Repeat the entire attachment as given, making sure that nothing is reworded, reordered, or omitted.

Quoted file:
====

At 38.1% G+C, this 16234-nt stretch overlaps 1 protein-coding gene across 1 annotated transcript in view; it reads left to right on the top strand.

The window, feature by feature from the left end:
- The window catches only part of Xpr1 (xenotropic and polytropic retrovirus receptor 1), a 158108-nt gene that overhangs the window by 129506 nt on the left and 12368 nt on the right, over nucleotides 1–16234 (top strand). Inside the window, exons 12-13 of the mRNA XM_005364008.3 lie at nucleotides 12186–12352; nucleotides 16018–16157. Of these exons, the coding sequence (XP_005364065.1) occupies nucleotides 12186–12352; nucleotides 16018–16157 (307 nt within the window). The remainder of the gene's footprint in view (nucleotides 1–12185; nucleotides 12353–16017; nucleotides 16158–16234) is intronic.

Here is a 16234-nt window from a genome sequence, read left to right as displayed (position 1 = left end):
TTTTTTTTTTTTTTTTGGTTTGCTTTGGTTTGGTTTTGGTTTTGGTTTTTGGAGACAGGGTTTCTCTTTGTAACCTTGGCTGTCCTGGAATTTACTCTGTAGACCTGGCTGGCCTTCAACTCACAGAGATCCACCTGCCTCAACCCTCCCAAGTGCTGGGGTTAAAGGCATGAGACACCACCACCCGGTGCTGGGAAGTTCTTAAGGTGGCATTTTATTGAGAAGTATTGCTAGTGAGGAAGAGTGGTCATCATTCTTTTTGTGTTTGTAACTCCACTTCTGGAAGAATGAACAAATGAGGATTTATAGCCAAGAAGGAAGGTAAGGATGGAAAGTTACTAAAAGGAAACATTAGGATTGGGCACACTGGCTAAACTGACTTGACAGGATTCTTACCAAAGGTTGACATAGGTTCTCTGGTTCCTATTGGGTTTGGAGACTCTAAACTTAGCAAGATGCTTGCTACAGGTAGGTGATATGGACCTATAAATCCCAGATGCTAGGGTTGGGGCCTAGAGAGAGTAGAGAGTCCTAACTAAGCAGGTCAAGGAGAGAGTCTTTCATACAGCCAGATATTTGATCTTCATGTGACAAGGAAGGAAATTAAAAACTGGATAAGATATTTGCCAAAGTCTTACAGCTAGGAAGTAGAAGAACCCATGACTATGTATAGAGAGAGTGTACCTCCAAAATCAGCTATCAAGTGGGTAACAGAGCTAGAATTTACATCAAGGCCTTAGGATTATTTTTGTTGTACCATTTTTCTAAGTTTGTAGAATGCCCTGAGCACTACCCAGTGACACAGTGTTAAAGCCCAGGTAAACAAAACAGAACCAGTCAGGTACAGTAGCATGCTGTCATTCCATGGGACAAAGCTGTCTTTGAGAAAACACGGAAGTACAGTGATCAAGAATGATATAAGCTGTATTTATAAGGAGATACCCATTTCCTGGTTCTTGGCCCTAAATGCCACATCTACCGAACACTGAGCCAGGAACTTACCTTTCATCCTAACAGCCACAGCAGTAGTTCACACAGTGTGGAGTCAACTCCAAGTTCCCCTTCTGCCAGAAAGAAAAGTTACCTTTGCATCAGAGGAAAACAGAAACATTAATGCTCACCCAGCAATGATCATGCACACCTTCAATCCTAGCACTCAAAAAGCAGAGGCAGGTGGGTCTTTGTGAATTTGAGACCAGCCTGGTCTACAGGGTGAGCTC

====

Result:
At 38.1% G+C, this 16234-nt stretch overlaps 1 protein-coding gene across 1 annotated transcript in view; it reads left to right on the top strand.

The window, feature by feature from the left end:
- The window catches only part of Xpr1 (xenotropic and polytropic retrovirus receptor 1), a 158108-nt gene that overhangs the window by 129506 nt on the left and 12368 nt on the right, over nucleotides 1–16234 (top strand). Inside the window, exons 12-13 of the mRNA XM_005364008.3 lie at nucleotides 12186–12352; nucleotides 16018–16157. Of these exons, the coding sequence (XP_005364065.1) occupies nucleotides 12186–12352; nucleotides 16018–16157 (307 nt within the window). The remainder of the gene's footprint in view (nucleotides 1–12185; nucleotides 12353–16017; nucleotides 16158–16234) is intronic.

Here is a 16234-nt window from a genome sequence, read left to right as displayed (position 1 = left end):
TTTTTTTTTTTTTTTTGGTTTGCTTTGGTTTGGTTTTGGTTTTGGTTTTTGGAGACAGGGTTTCTCTTTGTAACCTTGGCTGTCCTGGAATTTACTCTGTAGACCTGGCTGGCCTTCAACTCACAGAGATCCACCTGCCTCAACCCTCCCAAGTGCTGGGGTTAAAGGCATGAGACACCACCACCCGGTGCTGGGAAGTTCTTAAGGTGGCATTTTATTGAGAAGTATTGCTAGTGAGGAAGAGTGGTCATCATTCTTTTTGTGTTTGTAACTCCACTTCTGGAAGAATGAACAAATGAGGATTTATAGCCAAGAAGGAAGGTAAGGATGGAAAGTTACTAAAAGGAAACATTAGGATTGGGCACACTGGCTAAACTGACTTGACAGGATTCTTACCAAAGGTTGACATAGGTTCTCTGGTTCCTATTGGGTTTGGAGACTCTAAACTTAGCAAGATGCTTGCTACAGGTAGGTGATATGGACCTATAAATCCCAGATGCTAGGGTTGGGGCCTAGAGAGAGTAGAGAGTCCTAACTAAGCAGGTCAAGGAGAGAGTCTTTCATACAGCCAGATATTTGATCTTCATGTGACAAGGAAGGAAATTAAAAACTGGATAAGATATTTGCCAAAGTCTTACAGCTAGGAAGTAGAAGAACCCATGACTATGTATAGAGAGAGTGTACCTCCAAAATCAGCTATCAAGTGGGTAACAGAGCTAGAATTTACATCAAGGCCTTAGGATTATTTTTGTTGTACCATTTTTCTAAGTTTGTAGAATGCCCTGAGCACTACCCAGTGACACAGTGTTAAAGCCCAGGTAAACAAAACAGAACCAGTCAGGTACAGTAGCATGCTGTCATTCCATGGGACAAAGCTGTCTTTGAGAAAACACGGAAGTACAGTGATCAAGAATGATATAAGCTGTATTTATAAGGAGATACCCATTTCCTGGTTCTTGGCCCTAAATGCCACATCTACCGAACACTGAGCCAGGAACTTACCTTTCATCCTAACAGCCACAGCAGTAGTTCACACAGTGTGGAGTCAACTCCAAGTTCCCCTTCTGCCAGAAAGAAAAGTTACCTTTGCATCAGAGGAAAACAGAAACATTAATGCTCACCCAGCAATGATCATGCACACCTTCAATCCTAGCACTCAAAAAGCAGAGGCAGGTGGGTCTTTGTGAATTTGAGACCAGCCTGGTCTACAGGGTGAGCTC